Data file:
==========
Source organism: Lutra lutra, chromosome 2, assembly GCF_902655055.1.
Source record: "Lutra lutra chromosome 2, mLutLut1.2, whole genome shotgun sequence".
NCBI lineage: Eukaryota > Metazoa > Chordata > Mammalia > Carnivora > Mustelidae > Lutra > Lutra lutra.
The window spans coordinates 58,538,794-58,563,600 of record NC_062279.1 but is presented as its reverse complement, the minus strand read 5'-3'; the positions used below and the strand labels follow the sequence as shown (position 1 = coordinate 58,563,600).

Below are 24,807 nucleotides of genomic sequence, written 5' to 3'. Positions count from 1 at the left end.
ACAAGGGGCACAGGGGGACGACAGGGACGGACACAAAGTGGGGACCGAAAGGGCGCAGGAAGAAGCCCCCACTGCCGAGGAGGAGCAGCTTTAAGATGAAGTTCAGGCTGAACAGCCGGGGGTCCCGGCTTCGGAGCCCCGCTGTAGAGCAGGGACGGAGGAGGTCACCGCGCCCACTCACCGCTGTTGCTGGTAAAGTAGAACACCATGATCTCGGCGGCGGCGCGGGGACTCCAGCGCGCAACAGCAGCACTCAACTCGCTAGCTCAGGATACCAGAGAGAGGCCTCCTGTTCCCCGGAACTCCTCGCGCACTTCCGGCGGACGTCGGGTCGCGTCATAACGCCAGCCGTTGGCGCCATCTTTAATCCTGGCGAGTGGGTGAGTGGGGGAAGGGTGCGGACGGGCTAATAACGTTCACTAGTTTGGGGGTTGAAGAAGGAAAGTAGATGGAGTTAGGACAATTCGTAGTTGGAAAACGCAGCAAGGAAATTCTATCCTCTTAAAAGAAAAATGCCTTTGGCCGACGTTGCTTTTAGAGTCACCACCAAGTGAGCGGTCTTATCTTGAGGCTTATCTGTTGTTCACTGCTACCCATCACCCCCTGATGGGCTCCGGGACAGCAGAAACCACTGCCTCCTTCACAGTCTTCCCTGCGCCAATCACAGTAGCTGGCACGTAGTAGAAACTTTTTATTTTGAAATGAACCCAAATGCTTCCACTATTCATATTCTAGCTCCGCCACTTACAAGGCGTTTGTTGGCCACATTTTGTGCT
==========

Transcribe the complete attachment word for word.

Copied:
Source organism: Lutra lutra, chromosome 2, assembly GCF_902655055.1.
Source record: "Lutra lutra chromosome 2, mLutLut1.2, whole genome shotgun sequence".
NCBI lineage: Eukaryota > Metazoa > Chordata > Mammalia > Carnivora > Mustelidae > Lutra > Lutra lutra.
The window spans coordinates 58,538,794-58,563,600 of record NC_062279.1 but is presented as its reverse complement, the minus strand read 5'-3'; the positions used below and the strand labels follow the sequence as shown (position 1 = coordinate 58,563,600).

Below are 24,807 nucleotides of genomic sequence, written 5' to 3'. Positions count from 1 at the left end.
ACAAGGGGCACAGGGGGACGACAGGGACGGACACAAAGTGGGGACCGAAAGGGCGCAGGAAGAAGCCCCCACTGCCGAGGAGGAGCAGCTTTAAGATGAAGTTCAGGCTGAACAGCCGGGGGTCCCGGCTTCGGAGCCCCGCTGTAGAGCAGGGACGGAGGAGGTCACCGCGCCCACTCACCGCTGTTGCTGGTAAAGTAGAACACCATGATCTCGGCGGCGGCGCGGGGACTCCAGCGCGCAACAGCAGCACTCAACTCGCTAGCTCAGGATACCAGAGAGAGGCCTCCTGTTCCCCGGAACTCCTCGCGCACTTCCGGCGGACGTCGGGTCGCGTCATAACGCCAGCCGTTGGCGCCATCTTTAATCCTGGCGAGTGGGTGAGTGGGGGAAGGGTGCGGACGGGCTAATAACGTTCACTAGTTTGGGGGTTGAAGAAGGAAAGTAGATGGAGTTAGGACAATTCGTAGTTGGAAAACGCAGCAAGGAAATTCTATCCTCTTAAAAGAAAAATGCCTTTGGCCGACGTTGCTTTTAGAGTCACCACCAAGTGAGCGGTCTTATCTTGAGGCTTATCTGTTGTTCACTGCTACCCATCACCCCCTGATGGGCTCCGGGACAGCAGAAACCACTGCCTCCTTCACAGTCTTCCCTGCGCCAATCACAGTAGCTGGCACGTAGTAGAAACTTTTTATTTTGAAATGAACCCAAATGCTTCCACTATTCATATTCTAGCTCCGCCACTTACAAGGCGTTTGTTGGCCACATTTTGTGCT